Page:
My blog has been changed to make it more appealing for those who have New England ancestors and want to see the area through photos. Things I’ll include are typical white New England churches, libraries showing their genealogical collection, historical societies, cemeteries, war memorials, in general, anything to do with history.

For four years I’ve blogged mostly about my personal genealogy in New England (Connecticut, Massachusetts, Vermont, and New Hampshire), New York, New Jersey, Michigan, Illinois, Wyoming, and the Eastern Townships of Quebec, Canada. I still will, can’t forget my own roots.

Please check out the labels on the right side for articles. The header tabs at the top are a work in progress.

Thursday, December 16, 2010

Delight Adams Benham and There is a Story

I begin with little background. This story began with my writing about Delight Adams Benham, my 2nd great-grandaunt. Her name was sweet, and because of that I was curious about her. Armed with quite a few documents, and then a will, I decided to try and find additional information. I previously posted:
Part 1   Delight Adams Benham and is there a Story?
Part 11 Delight Adams Benham and There is a Story 
Soon I indeed discovered there was a story. It unfolds below, minutes after I saw the first newspaper article.

The headline, "Alleged Wife-Poisoning" really caught my eye, and I thought there could be a connection to my Delight Benham. At least the "murderer" and Delight shared the same surname of Benham and they lived in the same county of Genesee in New York. I hadn't come across the name of Florence Tout Benham, the poisoned wife, but I ultimately learned everything about her.

The story begins with the elopement of a orphaned 16 year old, wealthy girl, Florence Tout, and Howard C. Benham, both of Byron, New York in 1892.  Her wealthy father died years before, and left $30,000 to Florence, once she reached 16. After a honeymoon to the Thousand Islands in New York, they settled into married life. Howard was about seven years older than his bride, and had worked as a cashier and bookkeeper. Howard's father, Martin, was appointed to care for her estate. The young couple moved to Batavia, New York.  They had plenty of money and should have had a happy life. But something went terribly wrong on December 26,  1896. The young wife died after a number of days of being very ill. Some said she died of a heart failure, and then the rumors floated around that the death was due to unnatural causes. The autopsy failed to reveal a case of poisoning, but when a drug clerk claimed that Howard had purchased prussic acid twice, and that that clerk failed to record the sale, was he telling the truth? Soon, nobody could agree on the cause, including doctors. On January 9, 1897, Howard was arrested at 4:30 in the morning. The case soon created great excitement in the town, then the county and state, and details were reported in the New York Times as events occurred.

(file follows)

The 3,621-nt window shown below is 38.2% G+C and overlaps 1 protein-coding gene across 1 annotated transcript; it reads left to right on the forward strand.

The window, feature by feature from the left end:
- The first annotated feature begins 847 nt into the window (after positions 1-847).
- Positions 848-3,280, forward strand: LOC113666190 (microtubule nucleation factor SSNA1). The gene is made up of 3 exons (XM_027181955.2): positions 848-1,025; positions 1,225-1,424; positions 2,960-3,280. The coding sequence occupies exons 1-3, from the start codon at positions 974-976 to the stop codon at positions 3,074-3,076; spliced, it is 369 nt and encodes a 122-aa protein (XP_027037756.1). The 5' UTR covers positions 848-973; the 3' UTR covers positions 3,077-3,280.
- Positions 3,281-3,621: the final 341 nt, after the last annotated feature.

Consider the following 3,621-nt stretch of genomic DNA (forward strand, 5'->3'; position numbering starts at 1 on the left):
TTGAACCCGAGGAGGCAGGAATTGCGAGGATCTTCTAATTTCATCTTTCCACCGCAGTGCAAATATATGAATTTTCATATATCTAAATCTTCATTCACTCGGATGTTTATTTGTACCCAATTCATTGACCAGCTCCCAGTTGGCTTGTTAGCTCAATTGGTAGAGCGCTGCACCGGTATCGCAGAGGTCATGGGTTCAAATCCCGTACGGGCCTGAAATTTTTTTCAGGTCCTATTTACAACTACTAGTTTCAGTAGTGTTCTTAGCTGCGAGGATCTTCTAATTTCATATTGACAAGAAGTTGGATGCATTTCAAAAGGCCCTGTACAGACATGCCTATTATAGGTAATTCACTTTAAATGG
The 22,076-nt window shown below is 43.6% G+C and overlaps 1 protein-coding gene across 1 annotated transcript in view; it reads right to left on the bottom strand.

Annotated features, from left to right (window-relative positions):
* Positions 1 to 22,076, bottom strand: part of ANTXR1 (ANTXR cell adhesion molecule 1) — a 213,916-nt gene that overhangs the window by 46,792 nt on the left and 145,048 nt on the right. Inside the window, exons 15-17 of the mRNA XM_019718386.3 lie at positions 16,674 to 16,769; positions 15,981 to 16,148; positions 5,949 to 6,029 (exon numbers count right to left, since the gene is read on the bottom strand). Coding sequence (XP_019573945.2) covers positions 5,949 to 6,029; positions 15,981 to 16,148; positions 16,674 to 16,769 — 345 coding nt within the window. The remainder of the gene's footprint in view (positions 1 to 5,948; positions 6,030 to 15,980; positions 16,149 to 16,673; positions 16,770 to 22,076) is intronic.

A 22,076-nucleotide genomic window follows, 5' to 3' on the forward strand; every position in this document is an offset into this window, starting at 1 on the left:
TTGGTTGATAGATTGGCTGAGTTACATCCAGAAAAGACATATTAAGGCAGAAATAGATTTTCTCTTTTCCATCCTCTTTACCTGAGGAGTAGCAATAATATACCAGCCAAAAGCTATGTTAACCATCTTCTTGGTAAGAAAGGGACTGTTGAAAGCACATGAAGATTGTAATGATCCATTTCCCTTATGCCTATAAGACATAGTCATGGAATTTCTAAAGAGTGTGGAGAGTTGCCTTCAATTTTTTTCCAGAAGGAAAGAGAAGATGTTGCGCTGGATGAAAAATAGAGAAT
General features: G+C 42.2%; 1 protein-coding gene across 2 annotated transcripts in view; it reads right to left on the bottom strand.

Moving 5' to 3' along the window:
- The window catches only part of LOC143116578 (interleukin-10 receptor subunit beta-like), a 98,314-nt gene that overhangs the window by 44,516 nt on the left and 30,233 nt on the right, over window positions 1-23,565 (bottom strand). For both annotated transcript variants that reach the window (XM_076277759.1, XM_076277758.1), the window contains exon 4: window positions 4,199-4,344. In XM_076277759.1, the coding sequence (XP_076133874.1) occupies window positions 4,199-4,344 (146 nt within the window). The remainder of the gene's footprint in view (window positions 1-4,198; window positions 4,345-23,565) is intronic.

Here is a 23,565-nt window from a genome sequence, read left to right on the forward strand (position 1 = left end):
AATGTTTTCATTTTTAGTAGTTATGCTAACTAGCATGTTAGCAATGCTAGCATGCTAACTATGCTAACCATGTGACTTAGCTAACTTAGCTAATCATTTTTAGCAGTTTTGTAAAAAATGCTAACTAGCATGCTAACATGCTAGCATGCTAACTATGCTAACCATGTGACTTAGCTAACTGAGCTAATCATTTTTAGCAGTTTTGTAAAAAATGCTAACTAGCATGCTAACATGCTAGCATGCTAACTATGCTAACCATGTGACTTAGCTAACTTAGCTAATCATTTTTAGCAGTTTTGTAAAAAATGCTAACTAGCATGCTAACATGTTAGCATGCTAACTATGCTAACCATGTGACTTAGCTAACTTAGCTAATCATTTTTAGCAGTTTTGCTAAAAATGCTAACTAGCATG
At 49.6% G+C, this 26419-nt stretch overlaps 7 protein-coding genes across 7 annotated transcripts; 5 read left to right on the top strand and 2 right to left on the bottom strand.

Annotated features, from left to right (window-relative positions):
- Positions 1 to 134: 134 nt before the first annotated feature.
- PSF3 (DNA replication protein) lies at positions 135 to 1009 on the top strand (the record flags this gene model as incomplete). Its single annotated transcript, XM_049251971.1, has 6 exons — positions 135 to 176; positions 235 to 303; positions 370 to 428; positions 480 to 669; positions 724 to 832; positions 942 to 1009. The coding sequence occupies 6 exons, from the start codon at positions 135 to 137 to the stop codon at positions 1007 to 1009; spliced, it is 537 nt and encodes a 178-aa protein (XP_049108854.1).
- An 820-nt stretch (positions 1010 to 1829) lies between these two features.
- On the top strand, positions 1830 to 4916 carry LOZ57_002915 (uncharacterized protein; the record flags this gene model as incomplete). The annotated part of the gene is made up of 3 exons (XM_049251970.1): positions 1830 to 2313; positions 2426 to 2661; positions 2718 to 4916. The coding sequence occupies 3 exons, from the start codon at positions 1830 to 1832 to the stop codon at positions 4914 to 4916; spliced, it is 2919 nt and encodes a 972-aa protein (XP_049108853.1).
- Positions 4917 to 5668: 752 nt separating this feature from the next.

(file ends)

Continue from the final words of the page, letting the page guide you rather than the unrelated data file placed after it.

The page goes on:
To move the story along, I'll use the New York Times captions of their almost daily recaps of the trial of Mr. Benham.
June, 21, 1897: Opening of trial (continual daily front page reports);
July 29, 1897: Sentenced to chair;
July 30, 1897: To appeal;
Sept. 11, 1897: Request for new trial denied;
May, 16, 1899: Date fixed for second trial;
June, 13, 1899: Case in High Court - whole front page;
Sept. 22, 1899: To have new trial;
Oct. 24, 1899: To be electrocuted;
Dec. 29, 1899: Gov. Roosevelt grants stay to Feb. 12; New trial approved; 
May 31, 1900: Trial now on;
June 21, 1900: Found Not Guilty!


I can only wonder how my 2nd great-grandaunt dealt with this tragic event. Delight's husband, then deceased, was a brother to Howard's grandfather. Delight was the wife of the granduncle of Howard, and I believe they met at some point, after all, they lived in the same area and shared the same surname. However, Delight died 1 1/2 years after the murder / death of Florence T. Benham. 


I'm not sure why Delight chose not to leave any of her estate to her Benham step-sons, who had removed to Colorado, many years prior. It was because of the will and her not naming the step-sons that I decided to investigate and learn why. I found a whole new story.


There is so much more to tell; such as Howard's death, his father's death, the insurance problems, the 2nd wife's problem. These may be addressed in another blog.

Sources Used:


Ruth McEvoy Collection  Pgs. 27-32  Listing of all the New York Times articles for the Benham Family. (This was a unbelievable find, and proved very valuable in my research. I am unable to find any information on Ruth McEvoy.)  Note: On April 22, 2011, I was unable to open this link.


American Druggist and Pharmaceutical Record, Volume 30  Page 57 (Google Books) First sentences below. To read more, click on above link.
"Buffalo, N. Y.. Jan. 18.— The sensation in this vicinity, in drug circles as well as out, is the Batavia poisoning case. Howard C. BenhPublish Postam of that town is in jail accused of murdering his young wife with prussic acid after attempting her life with morphine."

Fulton History (For newspaper articles)